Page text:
After Vermont bear video goes viral, officials warn that such encounters aren’t harmless

This image taken from video provided by Noah Dweck shows a black bear sitting on a hammock in a back yard, Tuesday, June 11, 2024, in Waitsfield, Vt. (Noah Dweck via AP)

This image taken from video provided by Noah Dweck shows a black bear sitting on a hammock in a back yard, Tuesday, June 11, 2024, in Waitsfield, Vt. (Noah Dweck via AP) Noah Dweck

By EMMA COTTON

VTDigger

Published: 06-17-2024 7:23 PM

Officials from the Vermont Department of Fish & Wildlife are warning that a viral video showing two black bears in a Waitsfield, Vt., backyard — one of which appears to be relaxing on a hammock — isn’t as cute as it looks. 

Instead, it’s an example of increasingly common human-bear encounters in Vermont, which can turn dangerous for both bears and people. In May, a game warden euthanized a bear in Underhill, Vt., after it repeatedly displayed aggressive behavior toward a person. 

Noah Dweck, the videographer and homeowner, told VTDigger that he was sitting in his home office on Tuesday when he heard the chains of his hammock jingling in the backyard, and he knew immediately that it was “the bears.” 

With his home situated in a mountainous section of the Mad River Valley, Dweck and his wife, Kristen, are aware that they live in bear country. They have taken a number of measures to keep bears away — a piece of context viewers wouldn’t know from the video, which the Associated Press published on Wednesday. Bears have tried to get into their dumpsters, which are secured with bear bars, Dweck said, and they’ve climbed into their truck bed.

Dweck said the couple keeps the garbage and recycling secure, does not use bird feeders, and takes care not to leave food in cars or outdoor areas. 

“We definitely make sure that we don’t have anything that’s attracting them,” he said. “They’re just around.”

David Sausville, who leads the department’s wildlife restoration management and research section, said he was particularly concerned to see the Waitsfield bears’ apparent lack of fear when Dweck approached them and yelled at them to leave. Dweck said he was concerned by this behavior, too. 

“I came out, and was like, ‘Hey!’ and they just kind of stared at me, which is what they like to do, because they’re so used to us,” he said. 

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After catching a video of the bear swinging in the hammock, Dweck said he used an air horn, which he keeps handy, to scare the bears away.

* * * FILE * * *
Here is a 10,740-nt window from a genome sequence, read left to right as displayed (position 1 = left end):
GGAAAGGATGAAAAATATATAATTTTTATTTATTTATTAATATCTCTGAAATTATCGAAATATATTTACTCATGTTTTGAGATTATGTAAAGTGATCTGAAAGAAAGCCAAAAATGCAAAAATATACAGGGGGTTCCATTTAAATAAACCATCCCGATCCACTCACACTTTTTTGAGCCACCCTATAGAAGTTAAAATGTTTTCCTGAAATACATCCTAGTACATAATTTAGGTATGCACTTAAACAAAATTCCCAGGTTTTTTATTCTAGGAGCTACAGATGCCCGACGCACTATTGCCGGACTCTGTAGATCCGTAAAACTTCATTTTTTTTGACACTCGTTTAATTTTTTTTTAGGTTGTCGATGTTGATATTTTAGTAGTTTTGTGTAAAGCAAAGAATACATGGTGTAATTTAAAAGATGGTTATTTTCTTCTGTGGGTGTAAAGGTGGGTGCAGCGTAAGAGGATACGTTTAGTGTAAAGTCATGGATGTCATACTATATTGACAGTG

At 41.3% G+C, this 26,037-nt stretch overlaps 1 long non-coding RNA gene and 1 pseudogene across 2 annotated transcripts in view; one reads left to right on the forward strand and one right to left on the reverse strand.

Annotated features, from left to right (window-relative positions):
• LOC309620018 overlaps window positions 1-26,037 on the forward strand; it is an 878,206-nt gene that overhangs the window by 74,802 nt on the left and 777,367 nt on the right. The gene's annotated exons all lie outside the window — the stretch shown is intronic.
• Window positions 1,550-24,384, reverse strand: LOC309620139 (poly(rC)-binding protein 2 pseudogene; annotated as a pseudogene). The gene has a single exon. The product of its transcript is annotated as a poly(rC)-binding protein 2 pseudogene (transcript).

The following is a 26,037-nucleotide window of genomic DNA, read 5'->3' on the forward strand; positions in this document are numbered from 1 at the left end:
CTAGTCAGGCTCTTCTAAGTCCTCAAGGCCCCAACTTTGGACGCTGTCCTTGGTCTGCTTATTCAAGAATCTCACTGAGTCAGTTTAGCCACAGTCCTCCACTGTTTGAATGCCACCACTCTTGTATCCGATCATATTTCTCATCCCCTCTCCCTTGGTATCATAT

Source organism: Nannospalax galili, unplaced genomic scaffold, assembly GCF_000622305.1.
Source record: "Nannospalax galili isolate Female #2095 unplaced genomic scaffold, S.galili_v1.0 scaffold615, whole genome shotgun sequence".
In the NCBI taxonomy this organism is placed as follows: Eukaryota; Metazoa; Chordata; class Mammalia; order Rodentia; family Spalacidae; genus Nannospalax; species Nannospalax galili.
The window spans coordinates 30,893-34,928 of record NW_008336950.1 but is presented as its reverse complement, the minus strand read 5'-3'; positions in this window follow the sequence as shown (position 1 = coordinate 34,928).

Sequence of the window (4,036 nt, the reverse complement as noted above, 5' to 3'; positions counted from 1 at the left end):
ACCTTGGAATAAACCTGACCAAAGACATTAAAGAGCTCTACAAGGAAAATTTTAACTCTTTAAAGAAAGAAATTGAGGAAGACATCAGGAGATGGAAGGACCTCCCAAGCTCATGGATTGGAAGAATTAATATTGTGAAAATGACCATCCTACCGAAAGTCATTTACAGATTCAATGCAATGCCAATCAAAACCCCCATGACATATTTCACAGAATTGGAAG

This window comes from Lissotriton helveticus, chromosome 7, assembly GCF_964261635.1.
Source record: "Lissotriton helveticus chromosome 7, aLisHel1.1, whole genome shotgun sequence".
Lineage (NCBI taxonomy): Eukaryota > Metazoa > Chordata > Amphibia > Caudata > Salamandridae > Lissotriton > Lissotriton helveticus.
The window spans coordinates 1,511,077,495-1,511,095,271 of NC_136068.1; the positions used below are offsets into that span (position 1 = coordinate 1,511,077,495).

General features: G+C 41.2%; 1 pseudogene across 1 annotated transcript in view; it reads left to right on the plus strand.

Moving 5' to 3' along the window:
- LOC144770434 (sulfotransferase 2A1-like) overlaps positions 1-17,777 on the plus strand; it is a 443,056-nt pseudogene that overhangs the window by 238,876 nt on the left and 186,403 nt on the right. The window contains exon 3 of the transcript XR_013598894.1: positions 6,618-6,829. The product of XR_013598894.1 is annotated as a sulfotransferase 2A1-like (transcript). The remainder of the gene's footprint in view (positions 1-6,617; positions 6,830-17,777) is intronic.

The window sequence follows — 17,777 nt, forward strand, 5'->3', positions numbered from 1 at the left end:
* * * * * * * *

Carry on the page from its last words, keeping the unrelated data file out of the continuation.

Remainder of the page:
Sausville said the Fish & Wildlife Department has logged more than 400 human-bear encounters already this year, and he expects this year’s number to exceed last year’s 880 recorded encounters. 

Department officials recently told VTDigger that, up until 2016, members of the department anticipated roughly 130 reports of bear encounters each year. In 2020, there were 1,700 reports, and in 2022, there were 1,400. 

“There’s a lot of cubs that have been brought up, through the years, with these females that know where the food is, and now they’re out on their own,” Sausville said. “So we’ve got a whole generation of bears that have learned, ‘humans mean food,’ and that’s not a good situation.”

Sausville said bears are commonly attracted most by garbage and recycling left unsecured, bird feeders left up in the summer, grills and food residue outside and compost that isn’t handled properly and creates smells. 

Although seeing a bear can be exciting, scaring the bear away and making it uncomfortable near humans will help to keep the animal safer, he said. He recommends using an air horn, yelling or banging pots and pans to scare the animals. 

“There have been cases out west where they’ve shown, when those communities come together, everybody — the homeowners, the restaurants with their dumpsters, the trash haulers — they’ve actually reduced substantially the number of bear incidents,” he said. 

Most of that success comes from small behavioral changes on the part of humans, he said. 

People can report bear encounters and learn more about preventing bear-human encounters at the Vermont Fish & Wildlife Department’s website.